Parents and students packed the auditorium at Benito Juarez Community Academy High school Tuesday morning. The parents thought they were coming to an assembly about activities for seniors, such as graduation requirements. But they quickly noticed something else was afoot. TV cameras lined the back wall. Local radio deejays opened the assembly by telling students to take out their phones because history is about to be made.
Juarez principal Juan Carlos Ocon addressed the crowd and talked about how much the pandemic interrupted the lives of the seniors. He said seniors are wondering if prom or graduation was even going to happen this year. “Today, we are bringing you some good news,” he said.
Ocon told the students that the prom wouldn’t be held in the school cafeteria or gym. “Prom is going to be in the Palmer House for the first time in two years,” he said. And graduation is not going to be in the parking lot or the soccer field but at the Arie Crown Theater, Ocon added. Graduation would also be free for the students and each of them will get 15 tickets for family and friends to attend.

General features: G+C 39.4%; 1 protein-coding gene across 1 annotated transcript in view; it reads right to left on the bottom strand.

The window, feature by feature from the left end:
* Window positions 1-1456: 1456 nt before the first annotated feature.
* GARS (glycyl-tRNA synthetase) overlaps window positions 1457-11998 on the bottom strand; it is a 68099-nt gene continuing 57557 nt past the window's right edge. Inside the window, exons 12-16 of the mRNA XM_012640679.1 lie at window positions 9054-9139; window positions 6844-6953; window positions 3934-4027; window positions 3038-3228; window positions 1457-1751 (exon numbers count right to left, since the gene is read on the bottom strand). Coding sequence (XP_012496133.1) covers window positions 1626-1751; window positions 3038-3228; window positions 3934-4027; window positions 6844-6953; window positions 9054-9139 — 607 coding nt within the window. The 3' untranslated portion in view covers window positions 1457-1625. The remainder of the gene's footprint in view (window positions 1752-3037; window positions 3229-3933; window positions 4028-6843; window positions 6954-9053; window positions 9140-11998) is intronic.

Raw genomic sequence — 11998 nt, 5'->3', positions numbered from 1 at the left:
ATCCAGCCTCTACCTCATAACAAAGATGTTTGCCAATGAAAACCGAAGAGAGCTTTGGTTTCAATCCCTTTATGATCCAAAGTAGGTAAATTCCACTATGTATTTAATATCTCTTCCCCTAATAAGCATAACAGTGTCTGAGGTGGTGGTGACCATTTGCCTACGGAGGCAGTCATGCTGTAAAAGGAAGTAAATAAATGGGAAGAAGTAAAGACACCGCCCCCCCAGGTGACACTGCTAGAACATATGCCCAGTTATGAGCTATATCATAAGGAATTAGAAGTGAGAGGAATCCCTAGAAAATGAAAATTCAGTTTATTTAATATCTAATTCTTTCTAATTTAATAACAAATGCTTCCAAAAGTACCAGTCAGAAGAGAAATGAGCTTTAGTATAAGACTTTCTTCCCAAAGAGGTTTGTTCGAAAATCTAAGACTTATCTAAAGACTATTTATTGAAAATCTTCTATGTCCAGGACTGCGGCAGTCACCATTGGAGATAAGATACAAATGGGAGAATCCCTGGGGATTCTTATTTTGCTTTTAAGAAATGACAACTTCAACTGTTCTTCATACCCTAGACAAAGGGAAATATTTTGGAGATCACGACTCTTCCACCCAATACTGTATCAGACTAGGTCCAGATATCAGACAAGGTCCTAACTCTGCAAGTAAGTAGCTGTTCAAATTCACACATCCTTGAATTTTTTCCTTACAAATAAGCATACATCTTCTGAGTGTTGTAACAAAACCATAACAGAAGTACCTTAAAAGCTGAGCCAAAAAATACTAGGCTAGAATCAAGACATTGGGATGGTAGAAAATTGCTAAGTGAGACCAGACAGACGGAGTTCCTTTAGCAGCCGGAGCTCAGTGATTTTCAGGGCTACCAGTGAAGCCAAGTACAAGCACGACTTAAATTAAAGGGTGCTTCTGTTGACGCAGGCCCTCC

But the surprises didn’t end there.
Philanthropist Pete Kadens provided the next piece of good news. He told the students that each of them would get a full scholarship to college.
Kimberly Lopez immediately started crying. She is one of the top of her class and wants to be a mechanical engineer, but she has five brothers and sisters at home.
Her mother, a laborer, had told her she would work extra hard to put her through college, Lopez said.
“But now the burden has been lifted,” Lopez said. “Now, I think I can do this.”
Benjamin Arroyo said he is excited about offering his mom a chance to go to college, too. He said she came to the U.S. from Mexico to give him a better life. “Now she gets a chance to experience this,” he said.
Hope Chicago is providing all 1,671 students at Juarez with a full scholarship to one of 20 Illinois colleges or training programs of their choosing.